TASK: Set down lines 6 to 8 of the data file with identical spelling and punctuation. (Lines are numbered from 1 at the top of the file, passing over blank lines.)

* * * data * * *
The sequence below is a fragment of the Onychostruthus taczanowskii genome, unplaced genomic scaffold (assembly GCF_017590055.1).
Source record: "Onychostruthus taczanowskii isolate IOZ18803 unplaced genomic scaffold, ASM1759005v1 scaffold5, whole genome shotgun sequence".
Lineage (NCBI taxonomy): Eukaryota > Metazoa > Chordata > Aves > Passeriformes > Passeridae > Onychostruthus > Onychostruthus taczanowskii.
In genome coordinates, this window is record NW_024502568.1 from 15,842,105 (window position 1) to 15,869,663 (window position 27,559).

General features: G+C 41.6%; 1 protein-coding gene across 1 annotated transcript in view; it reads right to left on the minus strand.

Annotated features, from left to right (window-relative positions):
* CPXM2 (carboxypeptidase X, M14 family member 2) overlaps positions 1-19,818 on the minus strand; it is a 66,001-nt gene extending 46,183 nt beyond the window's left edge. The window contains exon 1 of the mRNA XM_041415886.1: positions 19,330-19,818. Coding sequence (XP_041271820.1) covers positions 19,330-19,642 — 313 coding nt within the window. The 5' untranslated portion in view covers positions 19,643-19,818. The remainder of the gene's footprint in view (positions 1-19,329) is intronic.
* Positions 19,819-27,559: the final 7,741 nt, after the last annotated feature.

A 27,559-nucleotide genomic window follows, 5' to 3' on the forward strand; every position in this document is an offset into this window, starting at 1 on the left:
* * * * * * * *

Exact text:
Annotated features, from left to right (window-relative positions):
* CPXM2 (carboxypeptidase X, M14 family member 2) overlaps positions 1-19,818 on the minus strand; it is a 66,001-nt gene extending 46,183 nt beyond the window's left edge. The window contains exon 1 of the mRNA XM_041415886.1: positions 19,330-19,818. Coding sequence (XP_041271820.1) covers positions 19,330-19,642 — 313 coding nt within the window. The 5' untranslated portion in view covers positions 19,643-19,818. The remainder of the gene's footprint in view (positions 1-19,329) is intronic.
* Positions 19,819-27,559: the final 7,741 nt, after the last annotated feature.